The 19th of June, then, as an heir to the tradition recounts, “wasn’t the exact day the Negro was freed. But that’s the day they told them that they was free…”
It wouldn’t be until later that year, December 6th, 1865, that slavery would officially end in the United States with the passing of the Thirteenth Amendment, which set free the last people still enslaved by slaveowners clinging onto the last vestiges of chattel slavery.
Juneteenth, more than anything, commemorates the potential of freedom.
For the next hundred years Juneteenth was hardly known outside of Texas, except where black communities migrated, taking the tradition with them. First, it went westward. However, it wouldn’t be until the months after the assassination of Rev. Dr. Martin Luther King Jr. that the celebration of Juneteenth would spread widely across black America.
That year, Rev. Ralph Abernathy and Dr. King’s widow, Coretta Scott King made a decision to cut short the Poor People’s March in June of 1968, with delegates from Texas suggesting that they mark Juneteenth together on the Washington Mall. The delegates dispersed with the memory of this commemoration fresh in their mind, bringing Juneteenth back across the black communities of the Great Migration. As Van Newkirk II writes in the Atlantic, “Like many black homegoings, it found a way to fuse sorrow and jubilation. What Abernathy and Coretta Scott King knew was that fusion was the only way to continue the work without breaking.”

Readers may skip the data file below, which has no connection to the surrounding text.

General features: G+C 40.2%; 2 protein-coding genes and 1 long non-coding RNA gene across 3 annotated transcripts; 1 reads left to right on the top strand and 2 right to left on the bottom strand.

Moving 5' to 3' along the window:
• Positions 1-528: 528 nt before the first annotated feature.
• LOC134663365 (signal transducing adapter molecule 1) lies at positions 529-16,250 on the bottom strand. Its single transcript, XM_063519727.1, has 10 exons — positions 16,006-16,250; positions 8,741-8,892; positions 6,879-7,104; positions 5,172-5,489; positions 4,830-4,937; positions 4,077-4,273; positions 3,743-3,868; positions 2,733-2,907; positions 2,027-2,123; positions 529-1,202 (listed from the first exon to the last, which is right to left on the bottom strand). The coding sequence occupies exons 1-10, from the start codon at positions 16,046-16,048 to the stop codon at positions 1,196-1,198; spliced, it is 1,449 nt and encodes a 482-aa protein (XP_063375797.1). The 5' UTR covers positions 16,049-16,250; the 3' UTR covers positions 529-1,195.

To this day, though, Juneteenth has remained primarily a celebration in black communities. As Professor Karlos Hill remarks, “Juneteenth is largely seen as an African-American thing; it is not seen as something for the general population … it is poorly understood outside of the African-American community. It is perceived as being part of black culture and not ‘American culture,’ so to speak.”
We are long overdue to take steps towards making Juneteenth part of “American culture,” and our very own Jewish tradition is a great place to start.
For the Jews of America, celebrating civic holidays has come to be a sign of pride and patriotism — marking these dates has symbolized our commitment to the American project. This commitment has also seen the Jewish community commit itself in turns to social justice and activism alongside the black community.
Beyond the moral imperative to mark Juneteenth, to do so would also be to show solidarity and acceptance to the growing diversity of the Jewish community. Many within our community are descended from the legacy of chattel slavery — and live every day with its enduring systemic effects.